Sex Trafficking Help: What Does Grooming Look Like?
August 18, 2020
A recent study on sex trafficking in Hawaii showed that three in four sex trafficking victims are trafficked by someone they know. A friend, boyfriend, and even family members can be traffickers by using tactics to take control over their victims. Grooming is one of those tactics, used by traffickers every day to intentionally manipulate someone to the point they become victimized.
Take Jeffrey Epstein: often Epstein used his “girlfriend,” an accomplice, Ghislaine Maxwell to befriend young girls. Maxwell was used to make the girls feel at ease, taking an interest in them, talking to them about the possibility of a modeling career, or how Epstein was caring, like a “father figure”. He would shower them with attention and gifts. Then, once he earned their trust, would start to abuse them, tying in sex and money to shame them into silence.
Similarly, family members, friends, coaches, clergy, and other trusted adults, use similar tactics to target and isolate their victim.
We know grooming is often used as a tool to control the child and to misdirect outsider’s concerns regarding an inappropriate relationship with the child. In cases of child sexual abuse, perpetrators are able to groom and manipulate the child into thinking the behavior is normal or an acceptable form of affection. This often prevents the child from speaking up about their abuse and increases the likelihood the child will repeatedly return to their offender.
All too often, this happens within a family. A mother’s new boyfriend might befriend her teenage daughter. Eventually, after trust has been gained, and they are alone, he tells her he finds her beautiful. The abuse is normalized as an act of love or affection. He convinces her their relationship is like that of star-crossed lovers, a secret only they can know.
Often, guardians and children can be simultaneously groomed, so the perpetrator is able to use the guardian’s trust to gain unsupervised access to the child. This abuse of trust can wreak havoc on families and parents who feel like they were a part of the victimization.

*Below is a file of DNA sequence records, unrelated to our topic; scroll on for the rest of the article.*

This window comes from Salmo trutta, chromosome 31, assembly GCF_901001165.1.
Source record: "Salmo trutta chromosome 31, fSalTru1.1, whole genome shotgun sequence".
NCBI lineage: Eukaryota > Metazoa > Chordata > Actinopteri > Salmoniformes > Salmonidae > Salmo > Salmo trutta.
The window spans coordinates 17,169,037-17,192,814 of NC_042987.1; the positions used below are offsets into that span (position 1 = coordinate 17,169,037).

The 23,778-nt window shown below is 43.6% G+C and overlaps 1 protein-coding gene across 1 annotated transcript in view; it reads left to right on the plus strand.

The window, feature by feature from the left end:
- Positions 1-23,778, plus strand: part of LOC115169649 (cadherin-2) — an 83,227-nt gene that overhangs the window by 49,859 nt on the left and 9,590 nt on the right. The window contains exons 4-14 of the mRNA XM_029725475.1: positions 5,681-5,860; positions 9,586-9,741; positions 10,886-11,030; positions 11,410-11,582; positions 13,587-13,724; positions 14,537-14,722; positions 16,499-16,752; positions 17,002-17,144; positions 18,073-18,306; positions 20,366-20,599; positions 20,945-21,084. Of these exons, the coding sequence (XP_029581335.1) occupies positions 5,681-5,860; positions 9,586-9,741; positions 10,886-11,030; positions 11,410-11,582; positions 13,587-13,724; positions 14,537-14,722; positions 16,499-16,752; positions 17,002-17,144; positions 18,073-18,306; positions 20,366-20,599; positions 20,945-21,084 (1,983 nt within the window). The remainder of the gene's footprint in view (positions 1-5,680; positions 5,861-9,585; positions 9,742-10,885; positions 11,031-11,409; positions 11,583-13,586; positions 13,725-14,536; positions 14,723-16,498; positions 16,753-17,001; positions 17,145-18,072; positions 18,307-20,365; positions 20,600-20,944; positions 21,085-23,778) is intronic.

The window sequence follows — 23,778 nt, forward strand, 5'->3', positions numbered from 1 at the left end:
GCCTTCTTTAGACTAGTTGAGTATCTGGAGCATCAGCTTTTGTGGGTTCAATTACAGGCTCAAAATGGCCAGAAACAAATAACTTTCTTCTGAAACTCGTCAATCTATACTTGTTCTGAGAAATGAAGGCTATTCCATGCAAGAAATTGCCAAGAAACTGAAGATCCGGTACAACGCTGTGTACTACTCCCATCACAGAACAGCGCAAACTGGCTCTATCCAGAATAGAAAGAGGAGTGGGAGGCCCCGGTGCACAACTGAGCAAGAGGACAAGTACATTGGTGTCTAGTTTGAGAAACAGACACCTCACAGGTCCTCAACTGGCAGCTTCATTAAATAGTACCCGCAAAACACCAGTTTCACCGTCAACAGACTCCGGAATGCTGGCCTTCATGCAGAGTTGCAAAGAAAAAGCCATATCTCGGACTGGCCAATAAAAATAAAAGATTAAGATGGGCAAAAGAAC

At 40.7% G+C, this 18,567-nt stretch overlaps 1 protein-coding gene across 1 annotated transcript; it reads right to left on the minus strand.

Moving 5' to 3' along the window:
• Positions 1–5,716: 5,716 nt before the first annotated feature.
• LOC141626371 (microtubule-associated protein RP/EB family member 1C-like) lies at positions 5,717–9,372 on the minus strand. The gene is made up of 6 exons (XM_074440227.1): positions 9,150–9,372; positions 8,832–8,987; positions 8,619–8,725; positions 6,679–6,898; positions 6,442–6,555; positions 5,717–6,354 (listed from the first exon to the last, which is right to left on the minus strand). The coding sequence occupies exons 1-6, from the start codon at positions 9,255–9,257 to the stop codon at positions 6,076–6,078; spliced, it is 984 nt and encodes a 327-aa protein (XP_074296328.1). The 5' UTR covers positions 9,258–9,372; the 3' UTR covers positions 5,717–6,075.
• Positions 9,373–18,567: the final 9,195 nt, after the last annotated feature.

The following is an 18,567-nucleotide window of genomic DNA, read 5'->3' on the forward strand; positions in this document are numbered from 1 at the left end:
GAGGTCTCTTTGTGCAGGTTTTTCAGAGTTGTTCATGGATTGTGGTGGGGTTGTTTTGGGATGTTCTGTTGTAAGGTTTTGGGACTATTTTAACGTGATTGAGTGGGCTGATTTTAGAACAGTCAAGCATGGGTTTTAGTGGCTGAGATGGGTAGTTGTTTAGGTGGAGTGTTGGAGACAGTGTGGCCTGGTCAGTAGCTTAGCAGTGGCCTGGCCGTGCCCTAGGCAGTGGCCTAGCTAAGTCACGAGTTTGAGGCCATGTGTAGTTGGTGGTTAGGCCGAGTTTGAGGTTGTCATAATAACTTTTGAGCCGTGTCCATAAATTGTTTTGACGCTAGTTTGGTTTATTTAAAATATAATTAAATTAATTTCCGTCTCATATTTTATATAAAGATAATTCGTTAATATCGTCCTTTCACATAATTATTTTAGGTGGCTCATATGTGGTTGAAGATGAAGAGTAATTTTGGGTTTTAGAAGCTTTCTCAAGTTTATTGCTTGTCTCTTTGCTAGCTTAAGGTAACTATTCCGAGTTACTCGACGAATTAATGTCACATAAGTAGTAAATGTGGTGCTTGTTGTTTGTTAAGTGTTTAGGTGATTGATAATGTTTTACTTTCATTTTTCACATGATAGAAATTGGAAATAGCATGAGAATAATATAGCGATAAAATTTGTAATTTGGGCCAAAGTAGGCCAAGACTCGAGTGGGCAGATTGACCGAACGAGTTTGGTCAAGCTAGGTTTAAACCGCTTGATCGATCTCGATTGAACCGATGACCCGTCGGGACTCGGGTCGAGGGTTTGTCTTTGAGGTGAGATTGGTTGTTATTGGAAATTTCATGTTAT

Every year, nearly 700,000 children are abused in the United States. Of those 700,000, nearly 50,000 are victims of child sexual abuse. For many, child sexual abuse is too painful to comprehend. However, it’s important to educate ourselves on this violent crime of child sexual abuse, and understand how perpetrators are able to use grooming techniques to isolate and harm our children.
Sex Trafficking Prevention education
Prevention education is one of the most effective ways to stop grooming and prevent child sexual abuse. We need to educate children about healthy adult/child relationships, and how to be safe online, and who they can talk to if they are feeling unsafe. It is essential to create an open and safe environment for children to express their fears and concerns as part of protecting them from perpetrators.
It is also important for parents, guardians, and other adults to understand what grooming behaviors are and how to identify them. Adults should become familiar with the ‘red flags’ and behaviors of perpetrators, so they can intervene when inappropriate behavior is present.
One of the most important ways to keep the children in our lives safe, is by taking time to have fun together, to listen, and to always remind them they are loved.
Children who’ve endured physical and emotional abuse are 3 times more likely to be sex trafficked. This is why Ho’ola Na Pua partners with Child & Family Service and Catholic Charities Hawaii to provide a preventative program called Hope & Healing. This program offers a free ‘ohana style counseling to all children and families who are survivors of sexual abuse. The program screens and assesses the risk of sex trafficking while also providing treatment as needed.
To make a referral, contact Child & Family Services at 808-681-1546. Applications can be faxed to 808-748-3135. Once an application is received, the referral source will receive a confirmation within 24 hours of receipt.
If someone you know may have been a victim of sexual abuse or exploitation, please call the Hawaii Department of Human Services Child Abuse Reporting line at 808-832-5300 or toll free at 1-888-380-3088.
We are thrilled to announce another major milestone! Just this summer, Hoʻōla Nā Pua was conditionally approved to st
August 12, 2014
“Ho`ōla Nā Pua, meaning ‘New Life for Our Children,’ was founded to shine light onto the dark criminal enterprise of sex trafficking, placing the health of Hawaii’s youth at the center of our mission and vision for our community.”